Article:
You may have started thinking about Halloween costumes or your child may be doing some preliminary planning for the holiday! Now is the prefect time to make sure you have planned appropriately to keep your family safe during this night of fun. While I hate to be the one that takes any fun out of Halloween, I also feel it is my duty to share some of the dangers of the holiday! Holidays in general are dangerous for kids. As parents, we tend to let our guards down a bit and enjoy ourselves a little too and there are usually extra hazards around (decorations, more people, different foods, etc.)! Keep the following information in mind when planning out some fun for you and your child this Halloween!
Some masks make it difficult to see well and this can be an increased hazard to your child’s ability to see cars and other hazards when running around trick-or-treating. Make sure the mask you choose has holes large enough that your child’s vision is not obstructed and for complete assurance, do some face painting instead of having your child wear a mask. Most masks, no matter how large the eye holes are, impact peripheral vision to some degree. If you have the clutsy child or one that already isn’t too aware of his surroundings, a mask might not be your best bet.
Capes, oversized shoes, and other costume accessories can really make an outfit look great but can also increase the risk of your child tripping, getting tangled, or harming another child. Most purchased costumes are relatively safe but make sure your child can freely move when wearing the costume and to prevent trips and falls, it should not hang on the ground. If an accessory is needed for the costume (sword, wand, etc.), choose a soft, flexible one so that if it accidently swung in another child’s face it can’t do much harm or one that wouldn’t be a hazard to fall on. Also, some homeowners like to decorate with a lit Jack-o-Lantern on their entrance. Remind your child not to get too close to any lit candles or other fire hazards as her costume or wig may not be flame resistant.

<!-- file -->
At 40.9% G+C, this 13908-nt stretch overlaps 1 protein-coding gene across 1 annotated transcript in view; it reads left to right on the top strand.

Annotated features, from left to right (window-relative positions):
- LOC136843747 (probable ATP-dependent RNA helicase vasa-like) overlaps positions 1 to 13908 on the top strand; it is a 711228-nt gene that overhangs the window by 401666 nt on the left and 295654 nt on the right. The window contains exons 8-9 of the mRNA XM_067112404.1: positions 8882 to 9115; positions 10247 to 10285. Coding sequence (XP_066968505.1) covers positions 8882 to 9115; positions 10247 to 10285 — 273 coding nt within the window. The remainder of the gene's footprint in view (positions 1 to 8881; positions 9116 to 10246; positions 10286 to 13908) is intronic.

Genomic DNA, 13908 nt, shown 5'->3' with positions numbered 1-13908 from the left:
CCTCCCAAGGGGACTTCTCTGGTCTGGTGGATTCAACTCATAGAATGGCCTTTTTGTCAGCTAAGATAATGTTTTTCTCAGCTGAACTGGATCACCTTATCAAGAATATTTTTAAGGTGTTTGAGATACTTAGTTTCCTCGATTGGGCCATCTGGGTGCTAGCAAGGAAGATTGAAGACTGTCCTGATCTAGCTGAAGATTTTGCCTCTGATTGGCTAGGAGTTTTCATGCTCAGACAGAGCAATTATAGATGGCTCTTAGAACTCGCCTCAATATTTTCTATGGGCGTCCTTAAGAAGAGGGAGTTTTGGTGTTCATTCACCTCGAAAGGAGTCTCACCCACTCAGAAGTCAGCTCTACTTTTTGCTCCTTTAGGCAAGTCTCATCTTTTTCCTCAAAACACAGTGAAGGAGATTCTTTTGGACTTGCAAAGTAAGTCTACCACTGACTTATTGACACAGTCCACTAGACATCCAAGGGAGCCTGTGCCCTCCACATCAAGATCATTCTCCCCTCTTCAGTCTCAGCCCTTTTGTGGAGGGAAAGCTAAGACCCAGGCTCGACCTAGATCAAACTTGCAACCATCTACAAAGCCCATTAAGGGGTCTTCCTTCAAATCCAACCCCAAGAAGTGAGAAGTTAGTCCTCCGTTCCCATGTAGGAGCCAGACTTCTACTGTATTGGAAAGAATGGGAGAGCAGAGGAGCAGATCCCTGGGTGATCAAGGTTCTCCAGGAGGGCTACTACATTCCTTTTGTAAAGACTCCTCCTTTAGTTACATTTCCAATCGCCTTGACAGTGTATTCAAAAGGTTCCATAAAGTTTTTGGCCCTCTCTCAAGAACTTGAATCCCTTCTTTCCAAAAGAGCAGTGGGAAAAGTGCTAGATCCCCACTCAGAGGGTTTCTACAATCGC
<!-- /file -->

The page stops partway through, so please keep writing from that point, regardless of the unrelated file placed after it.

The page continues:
Ask that you review your child’s candy bag before she consumes any of her new treasures. Watch for candy that is not wrapped or in its original packaging. Children under the age of three are especially prone to putting things in their mouth so look for objects that could be choking hazards before allowing your little one to go through the bag. Unless you know the giver, it is best to avoid fruits, baked goods, and other foods that don’t have an original packaging to ensure that the food was not tampered with.
Cars and Street Traffic
Most adults are extra vigilant on Halloween for little bodies in the road but remind your child of safety rules when crossing streets. Small children are especially vulnerable to traffic due to their short stature and quick moves so help your child out by choosing a costume that is light colored, bright, or clearly visible to motorists. Trick or treat bags can also be decorated with reflective tape or be a bright color. Try to incorporate a flashlight into your child’s costume by decorating it to match the theme.
Now you are ready to help your child choose a safe costume and prepare for some spooky fun!
Jessica Martin, Ed.S., NCSP
RVA School Psychologist & Director of Special Education & Student Services